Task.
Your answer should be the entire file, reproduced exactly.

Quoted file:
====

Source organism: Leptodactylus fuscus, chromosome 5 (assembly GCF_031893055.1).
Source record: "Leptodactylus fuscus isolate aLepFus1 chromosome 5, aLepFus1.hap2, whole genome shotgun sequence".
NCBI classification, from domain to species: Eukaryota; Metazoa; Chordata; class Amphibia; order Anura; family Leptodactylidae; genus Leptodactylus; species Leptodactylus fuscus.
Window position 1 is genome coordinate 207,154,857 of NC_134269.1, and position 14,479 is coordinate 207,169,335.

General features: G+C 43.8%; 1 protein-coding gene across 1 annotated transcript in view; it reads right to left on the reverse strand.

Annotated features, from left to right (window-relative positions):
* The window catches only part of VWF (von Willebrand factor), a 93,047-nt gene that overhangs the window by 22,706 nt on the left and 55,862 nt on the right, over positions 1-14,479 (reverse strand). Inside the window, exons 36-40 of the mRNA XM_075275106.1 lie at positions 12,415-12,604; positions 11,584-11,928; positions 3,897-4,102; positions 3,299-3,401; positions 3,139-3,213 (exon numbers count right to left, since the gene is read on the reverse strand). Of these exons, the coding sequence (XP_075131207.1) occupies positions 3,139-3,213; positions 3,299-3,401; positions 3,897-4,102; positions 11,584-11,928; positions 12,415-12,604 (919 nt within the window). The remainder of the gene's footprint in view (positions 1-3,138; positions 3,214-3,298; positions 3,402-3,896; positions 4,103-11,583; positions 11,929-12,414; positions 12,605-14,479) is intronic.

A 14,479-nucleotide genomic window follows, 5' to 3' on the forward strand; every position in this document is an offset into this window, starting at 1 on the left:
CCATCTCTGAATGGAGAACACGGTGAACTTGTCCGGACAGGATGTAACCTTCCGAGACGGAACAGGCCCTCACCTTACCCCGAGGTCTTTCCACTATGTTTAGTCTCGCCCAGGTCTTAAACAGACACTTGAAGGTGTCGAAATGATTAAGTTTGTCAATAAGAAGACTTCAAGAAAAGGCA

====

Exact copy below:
Source organism: Leptodactylus fuscus, chromosome 5 (assembly GCF_031893055.1).
Source record: "Leptodactylus fuscus isolate aLepFus1 chromosome 5, aLepFus1.hap2, whole genome shotgun sequence".
NCBI classification, from domain to species: Eukaryota; Metazoa; Chordata; class Amphibia; order Anura; family Leptodactylidae; genus Leptodactylus; species Leptodactylus fuscus.
Window position 1 is genome coordinate 207,154,857 of NC_134269.1, and position 14,479 is coordinate 207,169,335.

General features: G+C 43.8%; 1 protein-coding gene across 1 annotated transcript in view; it reads right to left on the reverse strand.

Annotated features, from left to right (window-relative positions):
* The window catches only part of VWF (von Willebrand factor), a 93,047-nt gene that overhangs the window by 22,706 nt on the left and 55,862 nt on the right, over positions 1-14,479 (reverse strand). Inside the window, exons 36-40 of the mRNA XM_075275106.1 lie at positions 12,415-12,604; positions 11,584-11,928; positions 3,897-4,102; positions 3,299-3,401; positions 3,139-3,213 (exon numbers count right to left, since the gene is read on the reverse strand). Of these exons, the coding sequence (XP_075131207.1) occupies positions 3,139-3,213; positions 3,299-3,401; positions 3,897-4,102; positions 11,584-11,928; positions 12,415-12,604 (919 nt within the window). The remainder of the gene's footprint in view (positions 1-3,138; positions 3,214-3,298; positions 3,402-3,896; positions 4,103-11,583; positions 11,929-12,414; positions 12,605-14,479) is intronic.

A 14,479-nucleotide genomic window follows, 5' to 3' on the forward strand; every position in this document is an offset into this window, starting at 1 on the left:
CCATCTCTGAATGGAGAACACGGTGAACTTGTCCGGACAGGATGTAACCTTCCGAGACGGAACAGGCCCTCACCTTACCCCGAGGTCTTTCCACTATGTTTAGTCTCGCCCAGGTCTTAAACAGACACTTGAAGGTGTCGAAATGATTAAGTTTGTCAATAAGAAGACTTCAAGAAAAGGCA